And then the next time you want to bear down a finish a set,
Your default pattern is to quit.
Or when you want to stick to your nutritional habits,
You deviate and eat ice cream.
The strengthening of these neural pathways happens via a process called myelination.
Myelination occurs when a neural pathway is wrapped in a fatty sheath called myelin.
The myelin continuously wraps itself over the neural pathway the more you use it.
This myelin increases the conduction speed of the neural pathway,
And thus, makes it easier to use the pathway each subsequent time.
And the unfortunate thing is that you can’t “un-myelinate” a neural pathway,
You need to find an alternate activity.
But before you get there, there are a few other things that need to happen.
How to quit the quitting habit
1. Start with notice and name
The first step in all change is awareness.
So, by reading this article you have brought awareness to the quitting habit.
Now, it’s on you to notice when you are quitting and name it.
For example, “oh yeah, I just tried to fix that door handle and just gave up. I am doing that quitting thing again.”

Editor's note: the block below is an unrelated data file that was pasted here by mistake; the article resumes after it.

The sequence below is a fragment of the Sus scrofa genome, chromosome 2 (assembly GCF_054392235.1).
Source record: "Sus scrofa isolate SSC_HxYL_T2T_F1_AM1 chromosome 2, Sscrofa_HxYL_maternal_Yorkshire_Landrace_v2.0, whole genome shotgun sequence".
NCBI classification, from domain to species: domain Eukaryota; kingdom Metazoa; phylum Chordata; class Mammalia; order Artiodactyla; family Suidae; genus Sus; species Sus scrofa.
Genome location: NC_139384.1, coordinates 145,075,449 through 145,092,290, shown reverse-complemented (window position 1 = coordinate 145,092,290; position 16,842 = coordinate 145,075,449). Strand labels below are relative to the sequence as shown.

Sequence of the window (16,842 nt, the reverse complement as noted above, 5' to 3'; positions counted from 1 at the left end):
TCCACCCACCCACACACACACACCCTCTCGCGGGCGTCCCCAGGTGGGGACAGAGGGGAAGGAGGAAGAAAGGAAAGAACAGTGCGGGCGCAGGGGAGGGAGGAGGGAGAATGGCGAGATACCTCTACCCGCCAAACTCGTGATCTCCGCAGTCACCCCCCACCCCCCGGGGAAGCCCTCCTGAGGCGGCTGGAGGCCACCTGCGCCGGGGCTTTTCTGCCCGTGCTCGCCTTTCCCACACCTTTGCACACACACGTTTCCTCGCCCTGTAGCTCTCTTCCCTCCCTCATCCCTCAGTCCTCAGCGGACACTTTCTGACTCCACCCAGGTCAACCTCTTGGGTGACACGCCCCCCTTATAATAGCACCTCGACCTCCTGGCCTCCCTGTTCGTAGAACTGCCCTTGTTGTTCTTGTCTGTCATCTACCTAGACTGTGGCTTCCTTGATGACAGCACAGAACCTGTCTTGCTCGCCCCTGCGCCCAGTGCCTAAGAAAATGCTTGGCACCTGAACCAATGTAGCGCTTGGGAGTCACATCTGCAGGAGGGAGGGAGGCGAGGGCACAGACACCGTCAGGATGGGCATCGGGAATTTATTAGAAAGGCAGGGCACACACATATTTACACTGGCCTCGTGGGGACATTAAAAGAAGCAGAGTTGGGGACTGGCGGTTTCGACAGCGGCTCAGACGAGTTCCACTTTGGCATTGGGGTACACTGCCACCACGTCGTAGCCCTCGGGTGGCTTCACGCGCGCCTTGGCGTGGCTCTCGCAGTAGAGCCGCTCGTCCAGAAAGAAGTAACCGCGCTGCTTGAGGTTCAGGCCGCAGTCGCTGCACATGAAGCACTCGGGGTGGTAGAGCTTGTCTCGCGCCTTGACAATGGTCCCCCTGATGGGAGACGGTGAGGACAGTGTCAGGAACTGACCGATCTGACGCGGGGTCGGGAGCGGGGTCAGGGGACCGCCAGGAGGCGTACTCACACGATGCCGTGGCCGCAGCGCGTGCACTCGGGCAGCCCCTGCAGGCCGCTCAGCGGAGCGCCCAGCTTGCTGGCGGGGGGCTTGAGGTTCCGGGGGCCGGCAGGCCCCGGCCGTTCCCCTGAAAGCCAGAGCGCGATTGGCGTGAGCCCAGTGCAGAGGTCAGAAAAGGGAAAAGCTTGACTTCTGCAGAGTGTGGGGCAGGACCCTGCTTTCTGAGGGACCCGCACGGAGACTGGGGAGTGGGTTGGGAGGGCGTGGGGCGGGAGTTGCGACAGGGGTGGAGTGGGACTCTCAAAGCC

2. Where does quitting fit into your values, identity, and priorities?
Are you the type of person that gives up?
Are you the type of person that doesn’t see things through?
Is being a quitter part of your identity?
One of my personal worries is developing a “short-cut” mentality in my life.
I think that anything that is to be done,
Should be done properly.
So, anytime I have the choice to cut a corner by walking off the sidewalk, I choose to take the sidewalk…
It’s a small thing, but it confirms my identity that I am not a “corner-cutter”.
3. Use the 4S formula
We talked about how to change habits in our 4S article, but it’s worth mentioning again in the context of this post.
Quitting is easy the more you do it,
So use the 4S’s to not give up on your goals.
A habit formation structure is anything you surround yourself with that can make quitting quitting easier.
So, if you find yourself quitting your workouts or quitting your nutritional habits often, try the following:
i. Make your habit more manageable
A scaled-down nutritional habit that you can get done
ie. eating a breakfast with fruit, veggies and lean protein,
is better than a complex habit that you can’t get done
Ie. Eating lean protein, fruit, and veggies at every meal.
ii. Make your workout more manageable
Instead of a 60-minute scorcher, try a 20-minute walk.
Again, getting something done is better than getting overwhelmed and doing nothing at all.